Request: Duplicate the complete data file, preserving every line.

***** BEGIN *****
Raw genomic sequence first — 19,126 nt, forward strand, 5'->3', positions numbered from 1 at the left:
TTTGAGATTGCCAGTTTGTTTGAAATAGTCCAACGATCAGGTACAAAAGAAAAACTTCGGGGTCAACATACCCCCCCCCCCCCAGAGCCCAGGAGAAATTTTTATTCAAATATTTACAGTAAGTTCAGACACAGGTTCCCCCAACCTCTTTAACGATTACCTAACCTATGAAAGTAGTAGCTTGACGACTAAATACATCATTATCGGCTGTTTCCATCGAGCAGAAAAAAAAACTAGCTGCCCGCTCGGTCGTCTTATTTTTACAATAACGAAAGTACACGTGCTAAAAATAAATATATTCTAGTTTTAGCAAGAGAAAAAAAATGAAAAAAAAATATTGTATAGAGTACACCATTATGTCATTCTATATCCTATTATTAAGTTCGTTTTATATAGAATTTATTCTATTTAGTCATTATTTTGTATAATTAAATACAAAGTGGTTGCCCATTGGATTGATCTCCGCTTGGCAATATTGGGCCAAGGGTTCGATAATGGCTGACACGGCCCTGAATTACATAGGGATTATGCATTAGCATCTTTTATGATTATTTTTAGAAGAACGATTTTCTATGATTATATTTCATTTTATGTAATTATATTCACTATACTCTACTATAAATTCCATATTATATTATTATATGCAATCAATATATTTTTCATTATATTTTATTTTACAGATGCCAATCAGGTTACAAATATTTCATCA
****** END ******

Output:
Raw genomic sequence first — 19,126 nt, forward strand, 5'->3', positions numbered from 1 at the left:
TTTGAGATTGCCAGTTTGTTTGAAATAGTCCAACGATCAGGTACAAAAGAAAAACTTCGGGGTCAACATACCCCCCCCCCCCCAGAGCCCAGGAGAAATTTTTATTCAAATATTTACAGTAAGTTCAGACACAGGTTCCCCCAACCTCTTTAACGATTACCTAACCTATGAAAGTAGTAGCTTGACGACTAAATACATCATTATCGGCTGTTTCCATCGAGCAGAAAAAAAAACTAGCTGCCCGCTCGGTCGTCTTATTTTTACAATAACGAAAGTACACGTGCTAAAAATAAATATATTCTAGTTTTAGCAAGAGAAAAAAAATGAAAAAAAAATATTGTATAGAGTACACCATTATGTCATTCTATATCCTATTATTAAGTTCGTTTTATATAGAATTTATTCTATTTAGTCATTATTTTGTATAATTAAATACAAAGTGGTTGCCCATTGGATTGATCTCCGCTTGGCAATATTGGGCCAAGGGTTCGATAATGGCTGACACGGCCCTGAATTACATAGGGATTATGCATTAGCATCTTTTATGATTATTTTTAGAAGAACGATTTTCTATGATTATATTTCATTTTATGTAATTATATTCACTATACTCTACTATAAATTCCATATTATATTATTATATGCAATCAATATATTTTTCATTATATTTTATTTTACAGATGCCAATCAGGTTACAAATATTTCATCA